Lean thinking’ in the form of pared-down management structures and decision-making structures potentially has much to offer in building sustainable competitive advantage in the service economy.  For instance, Doman (2011) makes a case for involving undergraduate students in streamlining grading processes and Staats et al. (2011) outline the positive effects of lean management within a software services organisation.  There are also opportunities for academics, consultants and others to make use of lean techniques that rapidly build resilience and crisis preparedness. Limits may arise from the need to build innovation, retain flexibility and good organisational development (OD) practice such as development of a learning organisation focus and employee empowerment. For example Google’s much vaunted practice of allowing employees time to work on their own projects. In practice, there is bound to be a tension between lean thinking and building for the future. How do managers in the service economy resolve this tension?

Q)What are the particular challenges for lean supply chain management?

This Special Issue of the Journal of General Management will specifically examine the impact of Lean processes upon services and the challenges of implementing such approaches in complex environments.  While it is recognised that there have been several recent critiques of TQM, Lean Production and similar management initiatives, this Special Issue aims to address a significant gap in the literature of interest to General Managers. Potential authors might wish to address one of the questions highlighted above or item(s) from the following (non-exhaustive) list:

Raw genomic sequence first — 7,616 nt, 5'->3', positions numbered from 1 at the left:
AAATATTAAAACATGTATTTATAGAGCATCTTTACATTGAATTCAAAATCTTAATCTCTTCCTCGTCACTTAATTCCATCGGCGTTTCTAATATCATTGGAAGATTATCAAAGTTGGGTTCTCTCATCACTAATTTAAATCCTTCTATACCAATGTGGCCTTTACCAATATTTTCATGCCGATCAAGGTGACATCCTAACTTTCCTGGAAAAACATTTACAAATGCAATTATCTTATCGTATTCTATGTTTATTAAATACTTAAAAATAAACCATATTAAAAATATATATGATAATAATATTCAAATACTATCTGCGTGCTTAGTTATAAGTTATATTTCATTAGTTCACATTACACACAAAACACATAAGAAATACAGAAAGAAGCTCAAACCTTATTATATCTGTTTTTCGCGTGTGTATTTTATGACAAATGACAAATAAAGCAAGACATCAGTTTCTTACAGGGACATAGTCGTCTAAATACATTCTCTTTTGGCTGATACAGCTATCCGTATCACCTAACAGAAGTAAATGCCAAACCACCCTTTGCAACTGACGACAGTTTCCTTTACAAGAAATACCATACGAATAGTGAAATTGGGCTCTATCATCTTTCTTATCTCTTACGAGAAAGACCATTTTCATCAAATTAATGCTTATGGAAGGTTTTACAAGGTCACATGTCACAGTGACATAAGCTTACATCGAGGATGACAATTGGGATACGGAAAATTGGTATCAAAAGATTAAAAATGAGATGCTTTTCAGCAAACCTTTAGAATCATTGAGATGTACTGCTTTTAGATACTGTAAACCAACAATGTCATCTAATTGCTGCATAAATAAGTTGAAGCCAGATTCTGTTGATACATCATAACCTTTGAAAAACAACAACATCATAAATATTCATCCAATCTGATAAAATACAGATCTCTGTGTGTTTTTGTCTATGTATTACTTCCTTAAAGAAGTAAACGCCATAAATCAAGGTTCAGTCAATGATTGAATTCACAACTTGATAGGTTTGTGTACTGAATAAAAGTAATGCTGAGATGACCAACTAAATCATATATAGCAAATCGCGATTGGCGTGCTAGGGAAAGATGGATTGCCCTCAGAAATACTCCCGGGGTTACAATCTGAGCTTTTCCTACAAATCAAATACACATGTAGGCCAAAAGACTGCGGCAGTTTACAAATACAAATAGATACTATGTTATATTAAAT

• Methodological innovation in lean management research.

  • Case studies on lean global production facilities and implications for general management.

  • Empirical models of lean operations in global manufacturing industries.

  • Service processes for successful lean management.

The Journal of General Management (JGM) has a reputation for high quality scholarly publications that attempt to bridge the gap between the theory and practice of business management. Its founding idea is that the modern manager needs to be more than a narrow technician, but a consummate professional, and a complete human being equipped with a broader vision of the significance of their business. JGM was therefore conceived as a vehicle for research across all fields of administrative science that encourages the cultivation of managerial excellence in the broadest sense.

Instructions to potential authors

Development papers (maximum 1000 words) should be submitted by December 1st 2012 to Mykala Crofts ( or any one of the Special Issue Editors below:

Full Paper deadline (5000 words) March 30, 2013. Papers are to be sent to After screening by the special issue editors, these papers will be double blind reviewed before being accepted for publication.   Final publication is anticipated to be July 2013.

Authors of selected papers will be invited to participate in a one-day ‘Lean Business’ conference on Friday 11th April 2014 (Technocentre, Coventry University).

Special Issue Editors

 Tina Bass
Terrence Brathwaite
Chris Dunn 
Dr Mils Hills
Brenda Hollyoak 
Dr Zulfiqar Khan 
Dr. James Smith 
Dr Danielle Talbot 
Dr Gerry Urwin 
Professor Leslie Worrall


Doman, M. S. (2011), ‘A new lean paradigm in higher education: a case study’, Quality Assurance in Education, Vol. 19, No. 3, pp. 248-262.

Jones, J. P. and Womack D.  T. (2009), ‘What is Lean?’, Lean Enterprise Institute, Retrieved March 18th, 2012, from

Staats, B. R.  Brunner, D. J. and Upton, D. M. (2011), ‘Lean principles, learning, and knowledge work: Evidence from a software services provider’, Journal of Operations Management, 29, 5, pp. 376-390.

Worrall, L. Cooper, C. L. and Mather, K. (2007), ‘Organisational change and its dysfunctional effect on managers in large organisations’, Research companion to the dysfunctional workplace: management challenges and symptoms, Ed. by Langan-Fox, J., Cooper, C. L. and Klimoski, R. London: Edward Elgar.

Worrall, L. Mather, K. and Seifert, R. (2010), ‘Solving the labour problem among professional workers in the UK Public Sector: organisation change and performance management’, Public Organisation Review, Vol. 10, pp.117-137.